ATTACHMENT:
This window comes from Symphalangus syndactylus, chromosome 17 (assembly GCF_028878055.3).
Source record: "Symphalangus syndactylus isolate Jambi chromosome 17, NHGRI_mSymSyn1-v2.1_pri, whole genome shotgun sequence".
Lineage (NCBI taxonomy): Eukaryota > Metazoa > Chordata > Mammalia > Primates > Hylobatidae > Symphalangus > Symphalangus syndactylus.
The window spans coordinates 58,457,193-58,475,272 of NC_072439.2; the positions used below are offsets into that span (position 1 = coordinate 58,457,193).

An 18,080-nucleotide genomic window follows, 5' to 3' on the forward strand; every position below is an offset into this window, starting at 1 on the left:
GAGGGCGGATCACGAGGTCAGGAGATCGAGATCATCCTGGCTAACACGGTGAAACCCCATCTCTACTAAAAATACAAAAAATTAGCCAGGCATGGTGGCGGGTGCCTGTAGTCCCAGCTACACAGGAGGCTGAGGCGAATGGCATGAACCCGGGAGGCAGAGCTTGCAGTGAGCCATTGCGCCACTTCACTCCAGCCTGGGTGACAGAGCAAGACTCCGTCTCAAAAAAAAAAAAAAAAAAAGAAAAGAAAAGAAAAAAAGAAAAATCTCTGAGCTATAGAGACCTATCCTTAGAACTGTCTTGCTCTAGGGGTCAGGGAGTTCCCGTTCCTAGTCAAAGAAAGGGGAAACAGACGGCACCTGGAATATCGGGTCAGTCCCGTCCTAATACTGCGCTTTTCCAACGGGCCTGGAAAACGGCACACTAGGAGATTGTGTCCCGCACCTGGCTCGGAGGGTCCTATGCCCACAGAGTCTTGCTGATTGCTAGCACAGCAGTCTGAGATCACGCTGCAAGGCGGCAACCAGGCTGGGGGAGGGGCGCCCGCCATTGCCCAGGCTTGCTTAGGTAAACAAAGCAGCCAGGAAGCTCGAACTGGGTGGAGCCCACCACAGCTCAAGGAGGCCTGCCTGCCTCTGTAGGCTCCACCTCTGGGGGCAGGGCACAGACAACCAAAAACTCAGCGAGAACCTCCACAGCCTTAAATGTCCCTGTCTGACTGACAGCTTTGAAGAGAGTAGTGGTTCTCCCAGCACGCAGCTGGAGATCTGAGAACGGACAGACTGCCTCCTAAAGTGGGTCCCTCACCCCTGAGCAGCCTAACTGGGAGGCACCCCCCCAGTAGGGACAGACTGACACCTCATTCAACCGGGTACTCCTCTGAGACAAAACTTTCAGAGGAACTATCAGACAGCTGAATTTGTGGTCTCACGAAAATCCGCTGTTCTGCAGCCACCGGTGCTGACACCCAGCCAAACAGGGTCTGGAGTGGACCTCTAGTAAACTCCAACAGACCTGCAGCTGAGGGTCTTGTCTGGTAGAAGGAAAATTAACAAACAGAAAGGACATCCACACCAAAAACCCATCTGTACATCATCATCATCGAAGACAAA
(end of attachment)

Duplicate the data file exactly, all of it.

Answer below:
This window comes from Symphalangus syndactylus, chromosome 17 (assembly GCF_028878055.3).
Source record: "Symphalangus syndactylus isolate Jambi chromosome 17, NHGRI_mSymSyn1-v2.1_pri, whole genome shotgun sequence".
Lineage (NCBI taxonomy): Eukaryota > Metazoa > Chordata > Mammalia > Primates > Hylobatidae > Symphalangus > Symphalangus syndactylus.
The window spans coordinates 58,457,193-58,475,272 of NC_072439.2; the positions used below are offsets into that span (position 1 = coordinate 58,457,193).

An 18,080-nucleotide genomic window follows, 5' to 3' on the forward strand; every position below is an offset into this window, starting at 1 on the left:
GAGGGCGGATCACGAGGTCAGGAGATCGAGATCATCCTGGCTAACACGGTGAAACCCCATCTCTACTAAAAATACAAAAAATTAGCCAGGCATGGTGGCGGGTGCCTGTAGTCCCAGCTACACAGGAGGCTGAGGCGAATGGCATGAACCCGGGAGGCAGAGCTTGCAGTGAGCCATTGCGCCACTTCACTCCAGCCTGGGTGACAGAGCAAGACTCCGTCTCAAAAAAAAAAAAAAAAAAAGAAAAGAAAAGAAAAAAAGAAAAATCTCTGAGCTATAGAGACCTATCCTTAGAACTGTCTTGCTCTAGGGGTCAGGGAGTTCCCGTTCCTAGTCAAAGAAAGGGGAAACAGACGGCACCTGGAATATCGGGTCAGTCCCGTCCTAATACTGCGCTTTTCCAACGGGCCTGGAAAACGGCACACTAGGAGATTGTGTCCCGCACCTGGCTCGGAGGGTCCTATGCCCACAGAGTCTTGCTGATTGCTAGCACAGCAGTCTGAGATCACGCTGCAAGGCGGCAACCAGGCTGGGGGAGGGGCGCCCGCCATTGCCCAGGCTTGCTTAGGTAAACAAAGCAGCCAGGAAGCTCGAACTGGGTGGAGCCCACCACAGCTCAAGGAGGCCTGCCTGCCTCTGTAGGCTCCACCTCTGGGGGCAGGGCACAGACAACCAAAAACTCAGCGAGAACCTCCACAGCCTTAAATGTCCCTGTCTGACTGACAGCTTTGAAGAGAGTAGTGGTTCTCCCAGCACGCAGCTGGAGATCTGAGAACGGACAGACTGCCTCCTAAAGTGGGTCCCTCACCCCTGAGCAGCCTAACTGGGAGGCACCCCCCCAGTAGGGACAGACTGACACCTCATTCAACCGGGTACTCCTCTGAGACAAAACTTTCAGAGGAACTATCAGACAGCTGAATTTGTGGTCTCACGAAAATCCGCTGTTCTGCAGCCACCGGTGCTGACACCCAGCCAAACAGGGTCTGGAGTGGACCTCTAGTAAACTCCAACAGACCTGCAGCTGAGGGTCTTGTCTGGTAGAAGGAAAATTAACAAACAGAAAGGACATCCACACCAAAAACCCATCTGTACATCATCATCATCGAAGACAAA